What worked on this car then were the header and blower motor, turn signals, brake lights, and reverse lights. There was less rust or corrosion around the contact points in that tail light assembly then. My pop up vent worked well, as did my trip odometer reset. My rheostat worked, and I don’t remember having it all the way up, but I do remember the blue hue and the ability to see the gauges. That’s simply eyesight. My gauge bulbs didn’t work then, so the only way I could tell if my blinkers worked was by listening to the relay popping.

I liked washing the car, and waxing it. I’ve mentioned this chit paint job on the car, but after a wax, it looked pretty good. There was no Armorall then. I think STP made something, and by college I used that on some surfaces. I was on goodyear low profile, whitewall, then later on my Michelin redlines. Tires then, looked normal without the dressing. I should note my soft top – it was white, and I’ve shared pics of this car in the driveway, but that bit is hard to notice. A white amco top, with the silver stripe – wishing now I would have packed that in some sealed plastic. When we painted the car back to white, I installed a black robbins top – there was nothing wrong with that top. It just looked odd on a white car.

Car care is better today. Approach to maintenance is stronger – the awareness is better. I can remember thinking American cars didn’t need maintenance, as if they were made better post war. The impression then of routine fiddling was a mark of a poorly made car. Sure, we had and have some of that. We weren’t in the mindset then of preserving this mark. It was a car that we would drive until we got the next car. This happens with anything, frankly. The bell curve of contemporary to collectible never changes. The collectible does, but in our case, we are on the backside of that curve, with plenty of life left in it and us.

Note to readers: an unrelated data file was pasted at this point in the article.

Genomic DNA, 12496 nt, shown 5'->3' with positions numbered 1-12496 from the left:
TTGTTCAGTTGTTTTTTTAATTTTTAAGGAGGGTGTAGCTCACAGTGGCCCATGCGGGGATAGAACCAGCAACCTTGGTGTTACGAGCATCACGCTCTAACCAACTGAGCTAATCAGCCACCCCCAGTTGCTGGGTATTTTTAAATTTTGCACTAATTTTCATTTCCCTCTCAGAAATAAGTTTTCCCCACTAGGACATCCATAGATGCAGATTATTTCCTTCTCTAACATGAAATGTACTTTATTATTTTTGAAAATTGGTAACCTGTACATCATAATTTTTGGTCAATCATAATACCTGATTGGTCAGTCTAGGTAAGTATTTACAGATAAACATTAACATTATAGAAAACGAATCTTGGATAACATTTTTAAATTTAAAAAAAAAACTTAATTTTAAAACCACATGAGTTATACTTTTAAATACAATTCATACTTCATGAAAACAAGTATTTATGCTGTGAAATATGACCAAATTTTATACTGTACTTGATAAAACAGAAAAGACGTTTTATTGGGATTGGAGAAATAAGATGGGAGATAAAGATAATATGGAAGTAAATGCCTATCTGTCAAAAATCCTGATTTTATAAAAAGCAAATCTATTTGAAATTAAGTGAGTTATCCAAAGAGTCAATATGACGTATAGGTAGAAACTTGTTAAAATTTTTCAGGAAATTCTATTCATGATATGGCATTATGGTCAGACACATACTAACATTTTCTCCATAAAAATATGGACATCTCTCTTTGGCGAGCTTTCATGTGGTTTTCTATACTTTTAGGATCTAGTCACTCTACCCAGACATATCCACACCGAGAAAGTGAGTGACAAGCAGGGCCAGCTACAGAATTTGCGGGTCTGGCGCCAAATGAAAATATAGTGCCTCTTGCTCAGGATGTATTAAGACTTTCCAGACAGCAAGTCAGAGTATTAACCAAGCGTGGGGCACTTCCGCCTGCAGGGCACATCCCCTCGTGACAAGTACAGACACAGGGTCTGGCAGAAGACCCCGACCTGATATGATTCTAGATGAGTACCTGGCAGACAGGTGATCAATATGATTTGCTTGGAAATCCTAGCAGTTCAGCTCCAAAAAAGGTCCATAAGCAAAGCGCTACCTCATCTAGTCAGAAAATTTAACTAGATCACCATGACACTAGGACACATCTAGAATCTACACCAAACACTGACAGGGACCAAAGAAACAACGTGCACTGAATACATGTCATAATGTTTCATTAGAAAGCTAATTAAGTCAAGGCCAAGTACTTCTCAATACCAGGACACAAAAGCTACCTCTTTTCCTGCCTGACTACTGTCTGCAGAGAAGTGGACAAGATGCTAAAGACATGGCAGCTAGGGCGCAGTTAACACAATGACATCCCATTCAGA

That’s enough for today
Thank you for caring for your Triumph TR6, and a special thanks to those considering one. Owning this car isn’t scary and you have an amazing network around to help you. Your TR6 helps people around you, without even knowing it. You bring happiness to the someone pausing at your parking spot. Please start your car with it out of gear and foot off the clutch to save your thrust washers. Please pop your hood and have a good look around the engine bay. Please put fresh gas in your car each week, even if just 1 gallon. Please have good insurance, and review your policy today.

And I always say. Smile when you drive, and whenever possible, take a kid driving.

See you on down the road,

L.O Guvna

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I am the steward of CF50460UO, born September 1975 with paint code 19 and black interior. Nicknamed “the school car”, is now over 100K in miles, with the original paint. I am the 3rd steward. Car was delivered with original hard top and factory overdrive. Current upgrades include Volvo overdrive gearing, Konig Rewind 16x7 rims, Falken 205s, 4Runner calipers and 7/8 rear wheel cylinders. Poolboy carbs, FlexAlite electric fan, pertronix ignitor ignition, TR5 cam, pacesetter header, 70amp Lucas direct fit alternator, Silverstar Halogen headlights, WBC blueprinted oil pump, Bastuck 9 pound flywheel, Goodparts suspension on all 4 corners, Goodparts sway bar, Goodparts trailing arm brackets, Uprated Armstrong lever shocks with cycle fork oil, JVC audio with 4 speakers, high torque starter, solid state Rheostat, pending LED dash gauges.
My wish list: r200B diff with goodparts cv joints and hubs, fresh head with roller rockers, new interior, and new paint. At some point, a fresh motor with lightened crank, cam bearings, improved compression and roller rocker valve train. Oh, and AC.